I cannot remember having to reassess a book as often, and as radically as Walden. I started thinking that it was a long harangue against the world. Then I thought it was a book about the beauty of nature, which is what I had expected. And then it revealed itself, in the very last few paragraphs, to be a book about individuality, and the need of every human to be him or herself, and not follow the dictates of convention.
As such, I disown my earlier impression, which I prematurely made known. This is a beautiful, but challenging book, which I am very grateful to have read. The prose style is difficult to my ear, but it is like a dialect that is gradually acquired. Certain sentences leap out as worthy of contemplation. Others are very funny, but from a humourist with a wit as dry as dust. The whole book is quite an experience.
The first two (long) chapters were what threw me off. Thoreau seemed so full of contradictions, so angry, so shrill and bitter, that I found him very challenging, which I am sure was exactly the point. I was constantly having to justify my life choices to myself, in fact analyse every precept and principle. I found this experience uncomfortable, as this is not something I am used to doing with such rigour, at least not since I got married and had kids. Surely no-one could criticise MY life choices? I now see Thoreau as being like a sergeant in charge of some new recruits; he has to break them first before he can work with them.
The meat of the book shows the fruits of Thoreau's decision to live alone in the woods, on the banks of Walden pond. He becomes completely in tune with his environment, and develops a familiarity with natural processes which is fascinating to hear. A modern human knows their daily routine backwards, a journey to work, for example or how to work a television remote. Thoreau has that intimacy of knowledge with the bubbles in the ice on the surface of Walden pond, with the insects that live there, the feeding habits of the fish, and so on. No one piece of this knowledge is remarkable in itself, but what is remarkable is the totality of it, and the sacrifices he was willing to make, or felt it was necessary to make, to acquire it. He made me ashamed of myself. As Woody Allen said, I am at two with nature.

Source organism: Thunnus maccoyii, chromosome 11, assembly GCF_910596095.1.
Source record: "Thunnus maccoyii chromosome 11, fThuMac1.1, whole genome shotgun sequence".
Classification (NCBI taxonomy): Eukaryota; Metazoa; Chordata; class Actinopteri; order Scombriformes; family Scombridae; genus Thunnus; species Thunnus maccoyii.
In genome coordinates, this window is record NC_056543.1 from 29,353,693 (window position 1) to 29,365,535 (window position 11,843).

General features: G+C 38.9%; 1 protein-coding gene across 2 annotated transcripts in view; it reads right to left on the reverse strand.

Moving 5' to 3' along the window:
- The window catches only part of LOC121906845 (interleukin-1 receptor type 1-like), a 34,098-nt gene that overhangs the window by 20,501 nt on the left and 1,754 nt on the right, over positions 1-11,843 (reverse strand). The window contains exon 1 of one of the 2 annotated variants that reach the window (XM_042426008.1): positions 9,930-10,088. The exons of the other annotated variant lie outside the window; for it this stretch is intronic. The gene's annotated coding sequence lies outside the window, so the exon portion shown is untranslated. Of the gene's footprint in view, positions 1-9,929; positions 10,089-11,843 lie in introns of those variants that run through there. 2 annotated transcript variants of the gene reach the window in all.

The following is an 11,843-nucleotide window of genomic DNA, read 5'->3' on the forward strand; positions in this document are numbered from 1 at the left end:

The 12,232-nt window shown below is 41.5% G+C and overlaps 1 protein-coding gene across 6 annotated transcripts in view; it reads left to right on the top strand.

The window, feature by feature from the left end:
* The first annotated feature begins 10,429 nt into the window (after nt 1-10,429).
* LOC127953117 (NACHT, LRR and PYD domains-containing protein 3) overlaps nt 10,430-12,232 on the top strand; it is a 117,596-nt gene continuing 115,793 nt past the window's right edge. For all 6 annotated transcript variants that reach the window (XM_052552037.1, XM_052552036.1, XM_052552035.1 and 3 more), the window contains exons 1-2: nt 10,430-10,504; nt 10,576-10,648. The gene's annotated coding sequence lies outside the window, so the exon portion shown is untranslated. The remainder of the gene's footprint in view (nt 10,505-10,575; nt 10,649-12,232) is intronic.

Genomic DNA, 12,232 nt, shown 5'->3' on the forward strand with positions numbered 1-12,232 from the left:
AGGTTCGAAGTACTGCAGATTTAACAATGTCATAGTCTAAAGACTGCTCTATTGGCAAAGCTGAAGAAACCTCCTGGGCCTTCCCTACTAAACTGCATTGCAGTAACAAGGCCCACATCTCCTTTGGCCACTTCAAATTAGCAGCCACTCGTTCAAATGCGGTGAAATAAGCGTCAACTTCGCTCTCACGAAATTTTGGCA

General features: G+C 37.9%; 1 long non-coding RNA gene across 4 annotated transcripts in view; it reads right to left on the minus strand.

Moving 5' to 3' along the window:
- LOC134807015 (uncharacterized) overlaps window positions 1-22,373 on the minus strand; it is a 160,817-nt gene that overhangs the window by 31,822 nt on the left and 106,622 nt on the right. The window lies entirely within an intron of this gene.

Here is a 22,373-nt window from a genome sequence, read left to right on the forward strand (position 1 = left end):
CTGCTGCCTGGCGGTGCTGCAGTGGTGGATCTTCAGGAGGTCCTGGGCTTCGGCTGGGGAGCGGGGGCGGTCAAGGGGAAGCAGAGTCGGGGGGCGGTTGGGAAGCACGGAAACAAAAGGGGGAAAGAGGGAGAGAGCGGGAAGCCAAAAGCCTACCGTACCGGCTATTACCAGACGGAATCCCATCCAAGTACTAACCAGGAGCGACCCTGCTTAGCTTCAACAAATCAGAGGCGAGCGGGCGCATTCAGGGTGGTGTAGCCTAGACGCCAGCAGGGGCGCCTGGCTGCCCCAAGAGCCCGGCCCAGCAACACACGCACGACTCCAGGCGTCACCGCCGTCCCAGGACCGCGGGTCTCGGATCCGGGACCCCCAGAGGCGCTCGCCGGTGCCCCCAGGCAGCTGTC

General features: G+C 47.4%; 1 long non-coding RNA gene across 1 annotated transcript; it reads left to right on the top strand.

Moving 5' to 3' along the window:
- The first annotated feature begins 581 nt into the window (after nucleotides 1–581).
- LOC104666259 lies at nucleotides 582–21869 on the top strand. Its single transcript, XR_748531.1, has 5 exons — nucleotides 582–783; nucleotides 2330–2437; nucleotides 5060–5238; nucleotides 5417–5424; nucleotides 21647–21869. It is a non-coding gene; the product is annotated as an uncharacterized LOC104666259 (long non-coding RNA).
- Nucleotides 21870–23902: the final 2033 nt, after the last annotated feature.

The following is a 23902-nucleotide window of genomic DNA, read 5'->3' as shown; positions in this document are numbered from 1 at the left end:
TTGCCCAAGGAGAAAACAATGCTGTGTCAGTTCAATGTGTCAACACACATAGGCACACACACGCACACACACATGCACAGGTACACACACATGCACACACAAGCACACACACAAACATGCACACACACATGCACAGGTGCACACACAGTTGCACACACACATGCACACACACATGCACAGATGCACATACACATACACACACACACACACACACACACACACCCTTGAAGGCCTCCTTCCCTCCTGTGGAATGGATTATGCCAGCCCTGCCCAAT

But the payoff is at the very end. All the way through, I was asking: "If all this is so wonderful, why did you leave after two years?" His answer, as I understand it, is that the pond is not the point. Even nature is not the point. Life is the point, and you have to drink it to the dregs. And that, whatever your Walden pond happens to be, to make sure that you inhabit it as absolutely as he did his. I intend to, with a renewed determination.
This is a solo recording, by Gordon Mackenzie, who I praised on an earlier post, and, indeed, were it not for his sympathetic reading I would never have got through the 'Boot camp' potion of the book. It is a book I will never forget, that I will recommend to others, and one which I owe the knowledge of completely to him. He has a great voice, he loves great books, and he chooses to make both free to all comers. Thank you, Gordon.
I keep having further thoughts about this book, and perhaps will post here again on some of them. However, my next book will be "Master and Man" by Leo Tolstoy, another fan of Thoreau.